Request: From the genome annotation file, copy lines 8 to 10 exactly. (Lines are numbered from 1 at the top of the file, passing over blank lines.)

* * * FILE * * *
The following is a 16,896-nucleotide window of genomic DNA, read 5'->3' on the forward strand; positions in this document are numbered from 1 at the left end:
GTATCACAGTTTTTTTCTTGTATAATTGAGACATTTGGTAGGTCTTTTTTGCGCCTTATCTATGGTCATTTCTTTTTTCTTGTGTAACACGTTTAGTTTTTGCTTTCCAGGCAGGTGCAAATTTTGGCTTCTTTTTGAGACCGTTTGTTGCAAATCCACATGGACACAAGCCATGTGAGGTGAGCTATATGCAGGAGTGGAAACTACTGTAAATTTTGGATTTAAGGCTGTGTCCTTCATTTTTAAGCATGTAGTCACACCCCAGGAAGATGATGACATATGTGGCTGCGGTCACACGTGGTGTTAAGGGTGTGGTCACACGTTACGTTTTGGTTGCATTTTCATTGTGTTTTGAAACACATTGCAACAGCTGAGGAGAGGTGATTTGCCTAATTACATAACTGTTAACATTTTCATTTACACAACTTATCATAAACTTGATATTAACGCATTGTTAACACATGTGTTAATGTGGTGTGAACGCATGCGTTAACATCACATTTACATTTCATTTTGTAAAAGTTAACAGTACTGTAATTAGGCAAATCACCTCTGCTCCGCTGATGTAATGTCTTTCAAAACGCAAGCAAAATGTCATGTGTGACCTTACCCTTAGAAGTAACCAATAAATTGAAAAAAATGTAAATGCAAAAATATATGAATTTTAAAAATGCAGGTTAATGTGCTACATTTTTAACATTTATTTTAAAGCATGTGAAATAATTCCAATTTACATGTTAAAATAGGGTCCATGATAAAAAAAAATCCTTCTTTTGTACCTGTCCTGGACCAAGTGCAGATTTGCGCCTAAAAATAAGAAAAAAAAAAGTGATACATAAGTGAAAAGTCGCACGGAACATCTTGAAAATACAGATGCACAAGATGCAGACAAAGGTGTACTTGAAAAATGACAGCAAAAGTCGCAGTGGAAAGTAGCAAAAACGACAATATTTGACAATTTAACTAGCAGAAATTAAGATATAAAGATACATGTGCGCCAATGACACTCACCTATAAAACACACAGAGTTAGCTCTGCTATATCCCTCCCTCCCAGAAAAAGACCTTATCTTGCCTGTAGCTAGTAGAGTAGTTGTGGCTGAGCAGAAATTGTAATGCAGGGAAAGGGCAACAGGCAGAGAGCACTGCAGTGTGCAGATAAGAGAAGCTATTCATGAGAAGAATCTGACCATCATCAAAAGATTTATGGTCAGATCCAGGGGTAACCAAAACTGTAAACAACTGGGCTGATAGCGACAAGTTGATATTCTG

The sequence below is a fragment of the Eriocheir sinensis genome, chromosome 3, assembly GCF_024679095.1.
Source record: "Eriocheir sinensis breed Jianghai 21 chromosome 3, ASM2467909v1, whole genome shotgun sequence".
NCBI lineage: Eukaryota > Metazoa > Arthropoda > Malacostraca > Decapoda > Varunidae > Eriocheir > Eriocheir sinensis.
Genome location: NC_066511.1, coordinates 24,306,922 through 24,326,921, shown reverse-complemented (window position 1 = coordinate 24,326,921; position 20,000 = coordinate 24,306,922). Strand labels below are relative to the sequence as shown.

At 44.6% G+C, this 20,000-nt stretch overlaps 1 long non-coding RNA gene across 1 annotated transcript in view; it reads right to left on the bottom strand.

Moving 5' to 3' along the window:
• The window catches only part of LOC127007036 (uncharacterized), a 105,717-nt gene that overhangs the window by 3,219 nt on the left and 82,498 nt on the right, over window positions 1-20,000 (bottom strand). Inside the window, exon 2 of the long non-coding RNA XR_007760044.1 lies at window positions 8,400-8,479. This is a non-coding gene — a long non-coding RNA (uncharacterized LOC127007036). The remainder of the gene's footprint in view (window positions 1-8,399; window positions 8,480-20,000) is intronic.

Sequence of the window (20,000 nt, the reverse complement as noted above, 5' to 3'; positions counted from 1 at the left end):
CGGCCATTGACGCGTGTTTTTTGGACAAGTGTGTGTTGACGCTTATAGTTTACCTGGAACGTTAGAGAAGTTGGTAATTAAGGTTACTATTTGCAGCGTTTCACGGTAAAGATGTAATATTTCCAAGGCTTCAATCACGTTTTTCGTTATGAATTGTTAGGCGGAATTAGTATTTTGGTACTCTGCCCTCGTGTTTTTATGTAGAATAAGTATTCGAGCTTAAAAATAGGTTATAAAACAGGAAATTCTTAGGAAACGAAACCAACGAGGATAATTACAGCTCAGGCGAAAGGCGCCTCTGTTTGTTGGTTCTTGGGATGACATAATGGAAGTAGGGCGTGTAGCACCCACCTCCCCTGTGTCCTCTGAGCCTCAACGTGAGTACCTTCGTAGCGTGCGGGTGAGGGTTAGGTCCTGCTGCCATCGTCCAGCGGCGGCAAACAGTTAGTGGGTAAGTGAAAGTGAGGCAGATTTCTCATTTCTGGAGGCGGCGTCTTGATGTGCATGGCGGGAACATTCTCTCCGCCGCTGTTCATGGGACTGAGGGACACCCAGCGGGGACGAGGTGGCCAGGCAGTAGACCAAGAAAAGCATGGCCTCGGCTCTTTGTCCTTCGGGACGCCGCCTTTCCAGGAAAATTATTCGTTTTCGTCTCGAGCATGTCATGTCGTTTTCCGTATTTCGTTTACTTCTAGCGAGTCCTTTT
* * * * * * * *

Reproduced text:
Moving 5' to 3' along the window:
• The window catches only part of LOC127007036 (uncharacterized), a 105,717-nt gene that overhangs the window by 3,219 nt on the left and 82,498 nt on the right, over window positions 1-20,000 (bottom strand). Inside the window, exon 2 of the long non-coding RNA XR_007760044.1 lies at window positions 8,400-8,479. This is a non-coding gene — a long non-coding RNA (uncharacterized LOC127007036). The remainder of the gene's footprint in view (window positions 1-8,399; window positions 8,480-20,000) is intronic.

Sequence of the window (20,000 nt, the reverse complement as noted above, 5' to 3'; positions counted from 1 at the left end):